A collage of leadership candidates Adrian Ramsay, Carla Denyer, Amelia Womack, Tamsin Omond, Tina Rothery and Martin Hemingway

This article is the first in a weekly round up of news in the Green Party of England and Wales’ 2021 leadership election. Every Monday until voting closes Bright Green will be bringing you a summary of all the twists and turns in the campaign. 

Number of candidates seeking the top job rises to three

In July, anti-fracking campaigner Tina Rothery and long serving member of the Green Party’s Standing Orders Committee Martin Hemingway announced they were standing for the party’s leadership on a joint ticket. This week, two more job-share candidacies have come forward.

First up, current party deputy leader Amelia Womack announced she’d be standing in a co-leadership bid alongside climate activist Tamsin Omond. They’re putting electoral success and diversifying the party at the heart of their pitch. Stating that when it comes to the Greens’ electoral success, “incremental progress just isn’t going to cut it anymore”, Womack and Omond are promising to “build a movement” that gets Greens elected to public office across the country.

Next, it was Carla Denyer and Adrian Ramsay – a Councillor in Bristol and former party deputy leader respectively. Like Womack and Omond, the pair are centreing getting more Greens elected in their campaign. They claim they’re the team that’s best placed to get a second MP elected, and to make the Greens’ first breakthrough in the Welsh Parliament. “A real electoral force across every corner of England and Wales” is how Ramsay put it.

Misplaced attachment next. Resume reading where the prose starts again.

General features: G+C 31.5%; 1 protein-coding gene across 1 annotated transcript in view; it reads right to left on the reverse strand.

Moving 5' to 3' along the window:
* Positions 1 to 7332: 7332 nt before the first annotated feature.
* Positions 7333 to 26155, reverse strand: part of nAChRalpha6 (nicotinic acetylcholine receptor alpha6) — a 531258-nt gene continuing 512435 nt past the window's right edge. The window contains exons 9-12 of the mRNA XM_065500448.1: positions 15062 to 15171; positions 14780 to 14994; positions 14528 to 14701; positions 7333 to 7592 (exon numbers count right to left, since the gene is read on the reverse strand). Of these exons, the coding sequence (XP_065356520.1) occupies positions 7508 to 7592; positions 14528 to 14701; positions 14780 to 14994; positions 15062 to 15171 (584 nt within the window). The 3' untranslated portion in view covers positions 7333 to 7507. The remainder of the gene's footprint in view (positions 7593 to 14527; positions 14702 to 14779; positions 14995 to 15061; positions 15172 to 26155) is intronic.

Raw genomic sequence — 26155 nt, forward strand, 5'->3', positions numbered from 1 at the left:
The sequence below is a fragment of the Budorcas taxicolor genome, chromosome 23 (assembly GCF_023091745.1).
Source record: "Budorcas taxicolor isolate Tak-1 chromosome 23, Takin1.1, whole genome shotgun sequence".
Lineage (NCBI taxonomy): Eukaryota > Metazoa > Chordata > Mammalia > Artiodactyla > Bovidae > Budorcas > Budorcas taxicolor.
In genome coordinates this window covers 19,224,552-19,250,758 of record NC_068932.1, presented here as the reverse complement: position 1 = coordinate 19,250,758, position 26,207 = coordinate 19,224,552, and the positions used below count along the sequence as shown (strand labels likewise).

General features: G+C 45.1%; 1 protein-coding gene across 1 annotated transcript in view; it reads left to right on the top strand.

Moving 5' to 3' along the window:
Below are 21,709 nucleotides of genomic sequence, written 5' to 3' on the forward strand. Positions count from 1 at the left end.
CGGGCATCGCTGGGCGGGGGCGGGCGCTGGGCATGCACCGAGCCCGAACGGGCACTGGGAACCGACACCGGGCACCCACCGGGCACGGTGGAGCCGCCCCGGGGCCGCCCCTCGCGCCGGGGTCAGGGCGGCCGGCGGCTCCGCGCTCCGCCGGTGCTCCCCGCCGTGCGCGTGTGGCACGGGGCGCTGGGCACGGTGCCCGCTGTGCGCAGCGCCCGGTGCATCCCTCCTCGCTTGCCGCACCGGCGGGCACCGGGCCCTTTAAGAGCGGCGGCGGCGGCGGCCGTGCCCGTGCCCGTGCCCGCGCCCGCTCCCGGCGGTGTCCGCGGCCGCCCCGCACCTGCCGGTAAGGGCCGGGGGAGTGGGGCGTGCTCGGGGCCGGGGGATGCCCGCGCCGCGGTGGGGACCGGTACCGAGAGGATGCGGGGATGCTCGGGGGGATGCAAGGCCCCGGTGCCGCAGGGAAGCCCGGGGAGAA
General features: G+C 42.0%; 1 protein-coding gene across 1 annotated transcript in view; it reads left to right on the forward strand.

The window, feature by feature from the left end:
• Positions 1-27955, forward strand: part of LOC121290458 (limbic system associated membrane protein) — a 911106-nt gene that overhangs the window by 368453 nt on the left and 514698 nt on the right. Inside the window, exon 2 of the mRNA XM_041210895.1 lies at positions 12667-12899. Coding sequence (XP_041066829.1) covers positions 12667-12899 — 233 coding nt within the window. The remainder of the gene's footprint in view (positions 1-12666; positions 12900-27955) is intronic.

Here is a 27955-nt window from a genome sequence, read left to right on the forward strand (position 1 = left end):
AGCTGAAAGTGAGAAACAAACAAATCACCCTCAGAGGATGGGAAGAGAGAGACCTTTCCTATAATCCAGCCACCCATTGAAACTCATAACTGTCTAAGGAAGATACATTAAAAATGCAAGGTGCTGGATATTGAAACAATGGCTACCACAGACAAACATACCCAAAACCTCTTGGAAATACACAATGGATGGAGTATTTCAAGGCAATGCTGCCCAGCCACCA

In contrast to Rothery and Hemingway, both new entrants into the race launched their campaigns with high profile press coverage. Womack and Omond landed an interview with the Guardian. Denyer and Ramsay lined up an exclusive with the New Statesman.

Other candidates could still come forward. On August 3, former Lord Mayor of Bristol Cleo Lake tweeted “I am deciding on whether to go for @TheGreenParty leadership”. Former deputy leader Shahrar Ali, who stood unsuccessfully for leader in 2018 and 2020 has not yet declared whether he will be standing. 

Any final candidates need to get a move on, however. Nominations close for the leadership contest on August 17.

Tina Rothery and Martin Hemingway publish first election video

Tina Rothery and Martin Hemingway made announced early. Now they’re following their initial statement up with content to put flesh on the bones of their vision. This week, the pair released their first campaign video setting out their stall.

In the video, Hemingway states “we’ve got two sorts of campaigning to do”. He goes on to hint at a desire to shift the focus of the party away from primarily focusing on electoral politics. He says “we mustn’t forget that we’re campaigning on issues as well”. In the coming weeks, this position will no doubt be interrogated by party members. Growing portions of the membership see fighting and winning elections as the central direction the party should take.